San Francisco-based Pacific Gas and Electric Co. (PG&E) was sentenced by a federal court judge Thursday to five years probation for each of the six criminal counts of which it was found guilty last year.

U.S. District Judge Thelton Henderson said the five years for each count would run concurrently, and he ordered the giant combination utility to pay a $3 million fine -- $500,000 for each of the counts -- and a special assessment of $2,400.

"The special assessment and fine must be paid as a lump sum within 60 days," a court spokesperson told NGI. "The judgment also contains special conditions imposed by the court." Neither the spokesperson nor a PG&E spokesperson would confirm what these other conditions are.

Following a hearing last Monday, news media reported that Henderson was considering placing community requirements on PG&E as a result of its criminal conviction for its part in the 2010 natural gas transmission pipeline ruptureand explosion in San Bruno, which killed eight people and devastated a residential neighborhood.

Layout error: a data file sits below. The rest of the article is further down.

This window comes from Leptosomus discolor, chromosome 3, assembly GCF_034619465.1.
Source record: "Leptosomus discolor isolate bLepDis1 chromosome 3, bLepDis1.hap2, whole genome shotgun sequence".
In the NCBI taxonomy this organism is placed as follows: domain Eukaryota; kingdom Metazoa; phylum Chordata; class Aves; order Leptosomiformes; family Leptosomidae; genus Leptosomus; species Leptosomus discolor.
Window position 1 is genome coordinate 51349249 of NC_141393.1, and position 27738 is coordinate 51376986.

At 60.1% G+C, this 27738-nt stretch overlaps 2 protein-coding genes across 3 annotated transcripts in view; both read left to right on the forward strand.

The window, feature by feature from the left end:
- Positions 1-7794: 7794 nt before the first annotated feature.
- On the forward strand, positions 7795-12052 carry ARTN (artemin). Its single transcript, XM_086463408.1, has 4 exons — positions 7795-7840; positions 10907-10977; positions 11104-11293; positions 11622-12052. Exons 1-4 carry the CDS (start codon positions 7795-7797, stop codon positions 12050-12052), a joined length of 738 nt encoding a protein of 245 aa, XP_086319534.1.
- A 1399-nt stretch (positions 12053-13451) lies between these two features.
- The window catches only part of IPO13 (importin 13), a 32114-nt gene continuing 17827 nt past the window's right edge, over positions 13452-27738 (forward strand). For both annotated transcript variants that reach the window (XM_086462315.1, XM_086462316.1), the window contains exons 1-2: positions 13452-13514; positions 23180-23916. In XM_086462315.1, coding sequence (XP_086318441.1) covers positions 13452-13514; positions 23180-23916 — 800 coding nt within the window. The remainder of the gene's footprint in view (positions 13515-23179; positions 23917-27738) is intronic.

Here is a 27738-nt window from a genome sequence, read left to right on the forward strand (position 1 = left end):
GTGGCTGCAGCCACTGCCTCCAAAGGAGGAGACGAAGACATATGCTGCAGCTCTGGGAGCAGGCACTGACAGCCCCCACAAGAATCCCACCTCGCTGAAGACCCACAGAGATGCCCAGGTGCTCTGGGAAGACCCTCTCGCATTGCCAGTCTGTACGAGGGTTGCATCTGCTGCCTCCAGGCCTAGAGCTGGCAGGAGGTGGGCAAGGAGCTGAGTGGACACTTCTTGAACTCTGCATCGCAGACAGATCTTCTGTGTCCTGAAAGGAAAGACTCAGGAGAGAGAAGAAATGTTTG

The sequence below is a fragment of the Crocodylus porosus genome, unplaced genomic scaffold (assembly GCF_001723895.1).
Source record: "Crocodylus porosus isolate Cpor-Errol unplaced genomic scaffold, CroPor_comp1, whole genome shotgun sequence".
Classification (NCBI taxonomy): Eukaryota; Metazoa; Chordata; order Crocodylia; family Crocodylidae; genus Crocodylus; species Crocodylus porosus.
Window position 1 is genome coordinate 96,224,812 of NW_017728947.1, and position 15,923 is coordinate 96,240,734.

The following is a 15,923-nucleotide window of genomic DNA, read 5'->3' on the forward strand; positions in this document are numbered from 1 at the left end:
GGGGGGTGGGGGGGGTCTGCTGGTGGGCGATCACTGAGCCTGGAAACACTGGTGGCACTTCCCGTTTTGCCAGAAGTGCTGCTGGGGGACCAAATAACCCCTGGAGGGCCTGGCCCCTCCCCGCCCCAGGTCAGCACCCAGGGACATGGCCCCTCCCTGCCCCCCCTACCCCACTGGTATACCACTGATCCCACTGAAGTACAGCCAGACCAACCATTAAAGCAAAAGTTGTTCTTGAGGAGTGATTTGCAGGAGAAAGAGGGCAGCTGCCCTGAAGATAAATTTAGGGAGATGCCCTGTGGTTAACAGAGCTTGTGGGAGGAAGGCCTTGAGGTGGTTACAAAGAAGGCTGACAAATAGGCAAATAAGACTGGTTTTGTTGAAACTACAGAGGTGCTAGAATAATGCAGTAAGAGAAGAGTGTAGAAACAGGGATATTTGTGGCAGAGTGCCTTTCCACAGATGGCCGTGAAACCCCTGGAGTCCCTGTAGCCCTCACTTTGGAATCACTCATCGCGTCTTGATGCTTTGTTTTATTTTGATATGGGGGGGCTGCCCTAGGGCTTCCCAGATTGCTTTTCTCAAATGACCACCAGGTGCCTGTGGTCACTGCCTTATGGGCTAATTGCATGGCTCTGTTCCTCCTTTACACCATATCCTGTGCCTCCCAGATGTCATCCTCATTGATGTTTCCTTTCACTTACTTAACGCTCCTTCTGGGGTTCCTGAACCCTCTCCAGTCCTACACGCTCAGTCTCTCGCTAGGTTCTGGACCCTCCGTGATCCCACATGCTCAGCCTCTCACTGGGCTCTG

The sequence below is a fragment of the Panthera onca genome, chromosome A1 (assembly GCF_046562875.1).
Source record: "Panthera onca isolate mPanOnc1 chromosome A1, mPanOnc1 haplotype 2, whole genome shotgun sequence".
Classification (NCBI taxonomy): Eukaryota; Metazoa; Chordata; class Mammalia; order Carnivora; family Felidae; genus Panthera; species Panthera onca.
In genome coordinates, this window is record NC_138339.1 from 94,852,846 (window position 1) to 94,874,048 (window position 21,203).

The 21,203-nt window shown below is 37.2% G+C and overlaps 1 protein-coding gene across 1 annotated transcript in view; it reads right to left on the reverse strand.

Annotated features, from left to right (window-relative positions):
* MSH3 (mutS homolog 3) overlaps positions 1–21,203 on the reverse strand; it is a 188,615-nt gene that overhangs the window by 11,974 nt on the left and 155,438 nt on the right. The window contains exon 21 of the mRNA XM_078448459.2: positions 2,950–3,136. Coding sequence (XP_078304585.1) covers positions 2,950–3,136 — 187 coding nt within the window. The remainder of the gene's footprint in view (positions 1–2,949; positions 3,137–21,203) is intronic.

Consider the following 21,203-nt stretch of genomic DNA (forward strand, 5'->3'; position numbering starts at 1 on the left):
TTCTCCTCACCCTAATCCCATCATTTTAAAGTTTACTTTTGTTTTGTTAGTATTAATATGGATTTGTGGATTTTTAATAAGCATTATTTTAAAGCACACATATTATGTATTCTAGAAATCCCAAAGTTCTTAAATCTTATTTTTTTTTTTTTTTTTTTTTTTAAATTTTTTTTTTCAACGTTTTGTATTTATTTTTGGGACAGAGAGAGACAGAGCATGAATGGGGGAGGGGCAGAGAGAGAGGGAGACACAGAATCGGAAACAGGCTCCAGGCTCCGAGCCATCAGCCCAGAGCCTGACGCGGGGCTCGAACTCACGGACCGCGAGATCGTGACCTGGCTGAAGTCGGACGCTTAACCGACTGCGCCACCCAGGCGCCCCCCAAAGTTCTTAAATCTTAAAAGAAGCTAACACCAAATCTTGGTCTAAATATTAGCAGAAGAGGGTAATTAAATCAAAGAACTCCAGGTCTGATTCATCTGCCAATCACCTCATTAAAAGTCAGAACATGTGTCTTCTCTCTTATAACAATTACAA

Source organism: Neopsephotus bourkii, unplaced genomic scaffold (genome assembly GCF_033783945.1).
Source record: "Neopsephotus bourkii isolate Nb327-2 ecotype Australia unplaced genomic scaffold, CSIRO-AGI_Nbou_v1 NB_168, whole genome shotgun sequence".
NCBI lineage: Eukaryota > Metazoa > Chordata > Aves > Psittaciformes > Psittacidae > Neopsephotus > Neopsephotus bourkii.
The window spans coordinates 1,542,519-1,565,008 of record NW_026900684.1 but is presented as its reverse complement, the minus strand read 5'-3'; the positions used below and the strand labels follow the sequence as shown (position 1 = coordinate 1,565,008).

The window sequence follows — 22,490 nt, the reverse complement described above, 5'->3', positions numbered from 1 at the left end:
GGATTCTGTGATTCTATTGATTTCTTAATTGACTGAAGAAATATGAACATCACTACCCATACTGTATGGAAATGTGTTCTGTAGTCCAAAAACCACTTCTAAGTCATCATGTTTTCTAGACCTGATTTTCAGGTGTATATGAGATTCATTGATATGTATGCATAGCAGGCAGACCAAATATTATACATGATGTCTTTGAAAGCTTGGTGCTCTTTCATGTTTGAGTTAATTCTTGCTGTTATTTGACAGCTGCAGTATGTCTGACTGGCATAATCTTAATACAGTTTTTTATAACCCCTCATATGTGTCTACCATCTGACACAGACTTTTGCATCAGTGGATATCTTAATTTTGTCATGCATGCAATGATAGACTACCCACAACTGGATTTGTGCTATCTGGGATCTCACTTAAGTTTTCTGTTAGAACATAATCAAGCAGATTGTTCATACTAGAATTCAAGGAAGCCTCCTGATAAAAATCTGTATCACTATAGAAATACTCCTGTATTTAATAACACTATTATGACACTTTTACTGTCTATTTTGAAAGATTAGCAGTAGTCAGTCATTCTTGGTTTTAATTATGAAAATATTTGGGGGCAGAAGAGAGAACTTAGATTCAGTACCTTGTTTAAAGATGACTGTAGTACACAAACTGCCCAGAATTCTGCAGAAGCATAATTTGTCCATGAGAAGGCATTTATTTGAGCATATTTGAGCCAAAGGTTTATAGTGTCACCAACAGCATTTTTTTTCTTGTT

PG&E was balking at requirements that it cite its conviction in company advertising and alter an employee bonus program as part of the special conditions, but it was unclear Thursday whether these conditions were included.

Instead, PG&E issued a four-paragraph apology after the federal conviction and sentencing on five of 11 counts of violating the U.S. Pipeline Safety Act, and one count of obstructing an agency proceeding.

PG&E said "words are not enough, and we expect to be judged by our actions." Pointing out that the company has met 11 of 12 recommendations of the National Transportation Safety Board, utility officials have said, "we fully recognize that we will always have more work to do, and we sincerely apologize to the families and friends of those who lost their lives or were injured; we want them to know our mission, our commitment to safety will never stop."

No PG&E employees were charged in the federal criminal case. A potential $562 million fine was dropped by the prosecution during jury deliberations.

Separately, the utility has been assessed several billion dollars in regulatory and civil penaltiesrelated to San Bruno.